Home On TV & Video Unlocking Opportunities For Transparency And Control In Connected TV Ads

Unlocking Opportunities For Transparency And Control In Connected TV Ads

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John Nardone, President at Mediaocean

AdExchanger recently brought needed attention to our industry’s failure to effectively implement the notice and choice principle for data privacy in online advertising, pointing out its ineffectiveness and potential issues. 

This series of articles highlighted the FTC’s years-long skepticism about the industry standard’s implementation by DAA and AdChoices, noting that the practical realities often fail to live up to stated aims. We can all agree that it should not be so difficult to opt out of a Harry Potter ad.

Doubts continue to persist and grow about whether the industry can self-regulate on this essential issue. In fact, at a recent House subcommittee hearing on privacy, the notice and choice principle faced criticism that contributed to the stalling of the American Data Privacy and Protection Act (ADPPA) before reaching a full floor vote.

AdChoices provides a critical linchpin of the industry’s promise to users and is the practical manifestation of a more important principle: that consumers should understand – and be able to choose for themselves – how their data is managed.

The viability of that standard comes down to its execution, which faces certain underlying challenges in display advertising. Video and CTV bring their own challenges and opportunities for notice and choice.

For digital video, we are taking halting steps forward, insofar as the VAST 4.0 standard provides improved infrastructure for implementing transparency and user control. But, for a variety of reasons, its adoption has been slow. Nevertheless, as more publishers transition to VAST 4.0, it will become technically easier to live up to the spirit of notice and choice.

A bigger challenge – and opportunity – looms with the rise of connected TV (CTV), where the lean-back nature of the experience prompts a new set of hurdles.

The importance of transparency and choice

Current laws already enumerate acceptable and nonacceptable use cases for user data, but the legal framework can only go so far in protecting consumers’ privacy when the users themselves are passive participants. That’s why the only sustainable approach combines legal compliance with radical transparency in the form of clearer, more prevalent and more user-friendly interfaces for notice and choice.

For notice and choice to work, consumers must have clear and understandable information about how their data is used and shared, while also having the opportunity to easily choose what they want to do with it. In that respect, notice and choice cannot be a one-time event but must be an ongoing commitment that accompanies every single ad impression delivered to the user.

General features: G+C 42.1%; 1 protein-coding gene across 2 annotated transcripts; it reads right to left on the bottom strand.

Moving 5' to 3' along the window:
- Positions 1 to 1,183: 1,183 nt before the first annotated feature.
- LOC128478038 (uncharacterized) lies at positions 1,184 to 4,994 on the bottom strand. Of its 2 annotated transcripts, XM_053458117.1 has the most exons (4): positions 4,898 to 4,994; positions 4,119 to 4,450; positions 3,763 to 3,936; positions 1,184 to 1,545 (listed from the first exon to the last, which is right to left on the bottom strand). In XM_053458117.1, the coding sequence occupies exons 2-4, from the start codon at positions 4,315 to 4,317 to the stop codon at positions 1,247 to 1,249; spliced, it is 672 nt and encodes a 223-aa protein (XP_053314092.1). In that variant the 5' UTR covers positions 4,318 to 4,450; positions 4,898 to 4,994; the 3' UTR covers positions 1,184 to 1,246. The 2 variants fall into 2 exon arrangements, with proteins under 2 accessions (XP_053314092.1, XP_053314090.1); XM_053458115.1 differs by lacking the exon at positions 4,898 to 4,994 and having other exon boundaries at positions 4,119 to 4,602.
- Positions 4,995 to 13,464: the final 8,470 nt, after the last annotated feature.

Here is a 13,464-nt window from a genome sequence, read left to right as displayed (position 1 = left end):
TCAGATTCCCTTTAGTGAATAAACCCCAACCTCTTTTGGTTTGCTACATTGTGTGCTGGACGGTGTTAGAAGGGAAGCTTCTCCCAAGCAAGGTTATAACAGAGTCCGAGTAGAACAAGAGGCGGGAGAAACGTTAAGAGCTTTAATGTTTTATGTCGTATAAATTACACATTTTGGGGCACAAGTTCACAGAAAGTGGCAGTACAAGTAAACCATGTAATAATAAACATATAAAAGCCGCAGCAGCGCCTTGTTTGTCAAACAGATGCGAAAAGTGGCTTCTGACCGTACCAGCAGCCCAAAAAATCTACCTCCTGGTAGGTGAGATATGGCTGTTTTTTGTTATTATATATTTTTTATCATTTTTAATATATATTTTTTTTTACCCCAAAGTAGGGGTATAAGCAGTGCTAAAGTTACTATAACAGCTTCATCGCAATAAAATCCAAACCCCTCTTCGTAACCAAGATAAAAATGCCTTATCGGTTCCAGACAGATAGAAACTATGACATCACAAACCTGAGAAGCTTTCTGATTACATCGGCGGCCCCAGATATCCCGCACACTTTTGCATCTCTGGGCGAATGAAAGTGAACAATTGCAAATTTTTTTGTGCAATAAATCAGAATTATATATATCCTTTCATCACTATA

That enhanced standard should apply to all formats. But what about those that don’t involve cursors and clicks?

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Opportunities and challenges in connected TV

CTV offers an unparalleled opportunity for our industry to get privacy and consent from the start. Unlike display advertising (or digital video), CTV has never relied on cookies for user identification, yet it still holds user data in the form of login credentials and device information.

Advertisers should not be lulled into a false sense of security. Just because cookies are not involved in targeting does not mean consumers’ privacy is being respected. Instead, they should seize this moment to drive the industry to a more solid foundation of responsible data use in CTV advertising.

To meet the opportunity in CTV, there are also technical challenges to be addressed. One of the primary concerns for CTV platforms and publishers is how to implement notice and choice mechanisms without denigrating the CTV user experience. Solving this will require more innovation and creativity to afford that kind of transparency consumers deserve.

There are new possibilities thanks to our habit of being on more than one screen at a time. One possible solution is embedding a QR code into videos that viewers can scan to access privacy information using their phones. Other mechanisms might include push notifications, verification codes or audio prompts.

The future of advertising: Notice and choice in CTV

The advertising industry has a responsibility to maintain a high level of responsible use for CTV technology. With the right balance of transparency, choice and user control, advertisers can create a sustainable and successful advertising ecosystem that is truly self-regulating.

By embracing these values and addressing the technical challenges involved, advertisers can create a user-centric experience that respects the intelligence and autonomy of consumers that fosters the kind of trust that has proved elusive to date.

On TV & Video” is a column exploring opportunities and challenges in advanced TV and video. 

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For more articles featuring John Nardone, click here.

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